Anatomy model (1), by AUZOUX



In the 19th century, an industry developed for the growing medical teaching supplies. Anatomical wax models were sensitive; therefore the anatomists experimented with other materials.

The French surgeon Jean François AMELINE (1763-1835), professor of anatomy in his native city of Caen from 1808 onwards, was the first to produce articulated models of paper clay. His compatriot Louis Thomas Jérôme AUZOUX (1797-1880), who began his medical studies in 1818, was deterred by the formalin corpses presented to him for dissection. He therefore devoted himself to the development of an odorless technique of modeling, and invented the so-called "anatomy clastique" [from the Greek clastos, broken, disassembled - since his models could be disassembled into individual parts]. Inspired by dolls made of papier mâché (Italian carta pesta), which were then offered for sale in the streets of Paris, he developed a modeling compound that was initially soft and malleable, but then solidified to a resistant mass. Initially, he used plaster molds commonly found in housewares, but later developed more resistant forms of lead. He poured the pieces in pieces before joining them with wire threads into larger, hollow, ensembles, which were then smoothed and coated with cover paper and were supplemented with fine neural networks of silk [and license plates]. The solidified paste could be stained, allowing the modeling of the soft tissues with amazing naturalness. Already in 1822, he presented a model to the Académie de médecine in Paris, consisting of original bones, which were held together with a paste developed by him. An encouragement of the academy in 1824 and a public contract of the Ministry of the Interior then determined his further career, by devoting himself entirely to modeling from now on. In 1825 he presented a model of 139 parts. The success made him a factory for teaching models of humans and animals: in 1827 he founded in his birthplace Saint- Aubin-d'Ecrosville a factory with 50 workers who made models on the assembly line, popularly called "bonhommes d'Auzoux". The workers were highly paid, the most gifted were moved several times by AUZOUX to study medicine ... After 5 years of preliminary work, the company presented in 1830 a life-size model "Le Grand Ecorché", consisting of 129 (130) parts, which was noted on the 1500 details - priceless! From 1845 onwards, therefore, a cheaper 2: 1 whole body model was produced, along with models of the eye, the inner ear, the brain. His clients included universities, royal houses - even the Vatican ordered a full-body model for his collections.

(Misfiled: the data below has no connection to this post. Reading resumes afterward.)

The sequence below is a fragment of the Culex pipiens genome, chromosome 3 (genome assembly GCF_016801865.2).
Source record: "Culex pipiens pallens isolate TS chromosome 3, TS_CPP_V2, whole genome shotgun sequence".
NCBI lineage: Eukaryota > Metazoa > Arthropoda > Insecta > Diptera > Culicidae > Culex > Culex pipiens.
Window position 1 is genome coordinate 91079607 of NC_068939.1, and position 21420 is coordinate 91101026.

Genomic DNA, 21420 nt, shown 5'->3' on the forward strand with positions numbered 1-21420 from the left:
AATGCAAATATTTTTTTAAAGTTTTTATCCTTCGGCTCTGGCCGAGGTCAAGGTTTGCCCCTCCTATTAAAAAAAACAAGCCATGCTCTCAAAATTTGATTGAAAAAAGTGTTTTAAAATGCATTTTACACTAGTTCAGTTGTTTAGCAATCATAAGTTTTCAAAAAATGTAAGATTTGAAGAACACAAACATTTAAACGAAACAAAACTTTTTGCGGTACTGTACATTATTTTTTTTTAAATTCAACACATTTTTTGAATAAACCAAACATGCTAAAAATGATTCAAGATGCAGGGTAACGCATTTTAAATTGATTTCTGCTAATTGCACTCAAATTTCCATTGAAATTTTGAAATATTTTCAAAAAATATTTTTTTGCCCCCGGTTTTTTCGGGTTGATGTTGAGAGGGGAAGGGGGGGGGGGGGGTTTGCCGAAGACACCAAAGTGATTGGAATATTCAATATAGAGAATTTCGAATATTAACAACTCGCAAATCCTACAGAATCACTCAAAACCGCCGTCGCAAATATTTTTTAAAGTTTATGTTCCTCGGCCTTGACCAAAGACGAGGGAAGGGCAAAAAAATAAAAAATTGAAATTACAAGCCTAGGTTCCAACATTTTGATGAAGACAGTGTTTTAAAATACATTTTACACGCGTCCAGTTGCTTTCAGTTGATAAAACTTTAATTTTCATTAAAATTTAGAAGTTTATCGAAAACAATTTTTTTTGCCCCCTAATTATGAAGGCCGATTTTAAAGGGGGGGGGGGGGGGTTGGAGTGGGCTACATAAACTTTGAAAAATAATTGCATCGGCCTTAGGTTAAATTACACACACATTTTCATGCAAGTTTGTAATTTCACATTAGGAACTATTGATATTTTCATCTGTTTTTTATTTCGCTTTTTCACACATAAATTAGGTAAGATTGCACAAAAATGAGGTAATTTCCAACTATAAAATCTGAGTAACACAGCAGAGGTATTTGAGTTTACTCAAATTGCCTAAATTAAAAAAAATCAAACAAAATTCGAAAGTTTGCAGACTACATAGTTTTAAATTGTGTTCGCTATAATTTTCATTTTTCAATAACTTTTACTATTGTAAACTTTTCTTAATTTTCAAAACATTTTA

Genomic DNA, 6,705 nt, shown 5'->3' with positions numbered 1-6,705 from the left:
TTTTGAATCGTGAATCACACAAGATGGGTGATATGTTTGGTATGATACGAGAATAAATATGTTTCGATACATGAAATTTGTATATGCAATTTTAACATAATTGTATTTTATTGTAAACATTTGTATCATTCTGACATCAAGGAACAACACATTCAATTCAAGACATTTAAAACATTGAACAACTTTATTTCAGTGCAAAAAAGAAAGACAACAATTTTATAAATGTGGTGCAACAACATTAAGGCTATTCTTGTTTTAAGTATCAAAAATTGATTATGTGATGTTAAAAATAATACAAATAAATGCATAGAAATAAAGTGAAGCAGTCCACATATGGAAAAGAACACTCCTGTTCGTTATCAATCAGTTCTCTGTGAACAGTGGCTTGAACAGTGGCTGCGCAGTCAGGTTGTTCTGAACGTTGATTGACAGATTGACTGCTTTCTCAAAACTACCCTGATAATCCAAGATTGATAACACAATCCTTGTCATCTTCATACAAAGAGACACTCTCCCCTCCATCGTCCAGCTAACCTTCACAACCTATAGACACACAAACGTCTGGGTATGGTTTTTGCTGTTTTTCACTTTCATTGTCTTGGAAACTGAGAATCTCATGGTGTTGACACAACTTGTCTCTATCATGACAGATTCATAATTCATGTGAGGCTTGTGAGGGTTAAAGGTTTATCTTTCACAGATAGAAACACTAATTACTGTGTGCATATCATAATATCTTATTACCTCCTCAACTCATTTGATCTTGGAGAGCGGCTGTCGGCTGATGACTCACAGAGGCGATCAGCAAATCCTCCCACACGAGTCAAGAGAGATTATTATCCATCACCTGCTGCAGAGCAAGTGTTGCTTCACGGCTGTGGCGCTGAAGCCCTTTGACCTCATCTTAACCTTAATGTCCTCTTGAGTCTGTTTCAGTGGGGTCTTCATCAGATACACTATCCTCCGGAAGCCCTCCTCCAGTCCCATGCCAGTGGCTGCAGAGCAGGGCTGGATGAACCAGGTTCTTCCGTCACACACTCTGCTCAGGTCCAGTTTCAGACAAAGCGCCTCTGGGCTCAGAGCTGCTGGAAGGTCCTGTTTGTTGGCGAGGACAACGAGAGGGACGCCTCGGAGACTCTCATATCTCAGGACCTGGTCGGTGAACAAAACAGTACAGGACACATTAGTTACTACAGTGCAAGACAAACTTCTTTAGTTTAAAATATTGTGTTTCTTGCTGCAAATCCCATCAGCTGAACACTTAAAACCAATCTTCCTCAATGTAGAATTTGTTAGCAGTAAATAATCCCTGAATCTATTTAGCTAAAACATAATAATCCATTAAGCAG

Compared to anatomical wax models, papier-mâché artifacts are easier to manufacture, cheaper and more robust. In addition, individual sections of the models can be moved, which replaces the opening of real bodies and thus facilitates the teaching of anatomy. AUZOUX died high in Paris, a bust and a 1995 opened "Musée de l'Ecorché d'Anatomie" in Le Neubourg in Normandy are reminiscent of his work. Numerous international collections contain models from his hand. For more than 150 years, the AUZOUX factory supplied thousands of schools at home and abroad with human, animal and botanical figures.

The model presented here comes from the Pfaffenthal'er midwifery school and found itself one day in the dumpster of a municipal clinic. It is signed and dated on the top of the right diaphragm dome "Anatomie clastique du dr. Auzoux, 1887 ".